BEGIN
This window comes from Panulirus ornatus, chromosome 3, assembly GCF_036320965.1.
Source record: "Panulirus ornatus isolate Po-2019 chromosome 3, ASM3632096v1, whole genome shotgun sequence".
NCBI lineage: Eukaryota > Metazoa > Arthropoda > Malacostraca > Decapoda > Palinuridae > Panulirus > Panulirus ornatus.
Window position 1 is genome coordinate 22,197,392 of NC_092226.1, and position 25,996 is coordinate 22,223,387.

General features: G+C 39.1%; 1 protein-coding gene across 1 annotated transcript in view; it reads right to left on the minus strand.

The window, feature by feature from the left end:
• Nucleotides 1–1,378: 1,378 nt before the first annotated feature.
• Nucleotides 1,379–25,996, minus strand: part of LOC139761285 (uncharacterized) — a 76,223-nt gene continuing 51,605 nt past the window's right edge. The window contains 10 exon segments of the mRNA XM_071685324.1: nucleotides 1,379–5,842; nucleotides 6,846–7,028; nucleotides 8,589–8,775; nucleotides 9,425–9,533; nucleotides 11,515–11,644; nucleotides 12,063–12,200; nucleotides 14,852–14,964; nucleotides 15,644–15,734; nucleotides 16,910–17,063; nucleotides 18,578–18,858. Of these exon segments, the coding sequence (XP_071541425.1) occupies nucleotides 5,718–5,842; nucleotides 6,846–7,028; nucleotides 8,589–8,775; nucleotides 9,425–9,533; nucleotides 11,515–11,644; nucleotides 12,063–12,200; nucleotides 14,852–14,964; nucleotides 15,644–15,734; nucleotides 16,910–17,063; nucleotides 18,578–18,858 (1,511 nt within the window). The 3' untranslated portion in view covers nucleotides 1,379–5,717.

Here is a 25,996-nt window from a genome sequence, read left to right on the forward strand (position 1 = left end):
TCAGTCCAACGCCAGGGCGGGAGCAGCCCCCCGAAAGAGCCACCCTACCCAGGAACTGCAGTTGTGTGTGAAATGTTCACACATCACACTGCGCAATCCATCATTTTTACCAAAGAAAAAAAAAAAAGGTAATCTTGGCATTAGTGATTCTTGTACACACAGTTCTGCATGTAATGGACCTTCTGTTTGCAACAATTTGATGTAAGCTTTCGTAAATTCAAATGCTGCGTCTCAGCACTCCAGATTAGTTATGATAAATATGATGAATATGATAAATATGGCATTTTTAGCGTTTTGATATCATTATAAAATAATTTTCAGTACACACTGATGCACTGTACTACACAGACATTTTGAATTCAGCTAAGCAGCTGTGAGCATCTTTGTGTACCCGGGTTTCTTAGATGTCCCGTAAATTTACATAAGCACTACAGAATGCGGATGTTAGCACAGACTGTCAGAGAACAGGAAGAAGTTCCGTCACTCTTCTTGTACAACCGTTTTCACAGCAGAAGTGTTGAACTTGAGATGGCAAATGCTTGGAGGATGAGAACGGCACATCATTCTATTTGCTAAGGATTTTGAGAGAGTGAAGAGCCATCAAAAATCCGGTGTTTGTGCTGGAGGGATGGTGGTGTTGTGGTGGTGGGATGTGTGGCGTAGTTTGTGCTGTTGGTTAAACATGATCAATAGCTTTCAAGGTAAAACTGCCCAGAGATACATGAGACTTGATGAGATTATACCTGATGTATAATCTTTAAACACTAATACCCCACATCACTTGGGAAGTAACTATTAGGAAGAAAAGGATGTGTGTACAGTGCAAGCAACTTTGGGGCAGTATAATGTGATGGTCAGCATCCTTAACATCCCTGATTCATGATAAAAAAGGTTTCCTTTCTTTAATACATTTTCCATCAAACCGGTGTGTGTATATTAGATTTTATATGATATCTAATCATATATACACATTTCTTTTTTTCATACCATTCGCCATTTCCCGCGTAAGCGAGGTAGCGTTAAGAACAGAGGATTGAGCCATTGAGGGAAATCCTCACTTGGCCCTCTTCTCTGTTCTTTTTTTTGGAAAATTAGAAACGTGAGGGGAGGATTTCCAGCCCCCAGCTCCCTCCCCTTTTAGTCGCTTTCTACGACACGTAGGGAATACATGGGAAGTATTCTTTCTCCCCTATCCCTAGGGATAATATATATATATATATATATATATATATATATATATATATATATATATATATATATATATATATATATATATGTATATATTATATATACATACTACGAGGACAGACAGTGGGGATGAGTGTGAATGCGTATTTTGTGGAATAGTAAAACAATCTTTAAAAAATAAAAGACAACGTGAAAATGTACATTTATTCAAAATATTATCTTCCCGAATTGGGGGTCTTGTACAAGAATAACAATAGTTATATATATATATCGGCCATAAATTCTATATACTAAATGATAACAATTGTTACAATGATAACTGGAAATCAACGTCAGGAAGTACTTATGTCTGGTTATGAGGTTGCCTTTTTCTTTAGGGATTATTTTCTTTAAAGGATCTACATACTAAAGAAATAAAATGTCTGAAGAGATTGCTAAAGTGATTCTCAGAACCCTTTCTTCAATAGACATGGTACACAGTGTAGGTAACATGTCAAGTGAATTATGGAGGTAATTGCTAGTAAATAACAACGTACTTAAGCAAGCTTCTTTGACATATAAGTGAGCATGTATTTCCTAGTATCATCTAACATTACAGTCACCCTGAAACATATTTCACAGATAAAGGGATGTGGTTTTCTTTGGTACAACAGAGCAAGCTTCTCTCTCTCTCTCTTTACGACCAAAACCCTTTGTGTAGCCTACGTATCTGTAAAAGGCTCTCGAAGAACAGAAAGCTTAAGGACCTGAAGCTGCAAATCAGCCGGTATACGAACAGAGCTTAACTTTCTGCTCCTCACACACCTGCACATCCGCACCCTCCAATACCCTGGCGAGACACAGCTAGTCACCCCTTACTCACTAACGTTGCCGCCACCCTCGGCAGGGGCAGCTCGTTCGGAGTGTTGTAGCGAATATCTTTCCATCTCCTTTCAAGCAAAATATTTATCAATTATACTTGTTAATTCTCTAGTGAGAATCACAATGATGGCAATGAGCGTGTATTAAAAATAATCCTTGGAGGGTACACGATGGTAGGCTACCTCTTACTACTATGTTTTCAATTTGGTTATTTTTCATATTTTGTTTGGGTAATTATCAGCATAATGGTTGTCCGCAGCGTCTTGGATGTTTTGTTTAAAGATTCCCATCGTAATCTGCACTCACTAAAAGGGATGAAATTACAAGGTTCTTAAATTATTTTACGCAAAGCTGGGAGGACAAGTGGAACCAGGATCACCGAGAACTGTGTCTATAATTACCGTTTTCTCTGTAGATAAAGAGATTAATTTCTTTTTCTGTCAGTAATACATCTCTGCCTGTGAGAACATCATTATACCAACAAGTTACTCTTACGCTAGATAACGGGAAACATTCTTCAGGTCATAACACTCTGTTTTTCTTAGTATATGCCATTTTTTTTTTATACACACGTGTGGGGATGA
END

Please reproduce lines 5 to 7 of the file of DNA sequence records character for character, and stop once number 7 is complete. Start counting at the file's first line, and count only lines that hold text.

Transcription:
General features: G+C 39.1%; 1 protein-coding gene across 1 annotated transcript in view; it reads right to left on the minus strand.

The window, feature by feature from the left end:
• Nucleotides 1–1,378: 1,378 nt before the first annotated feature.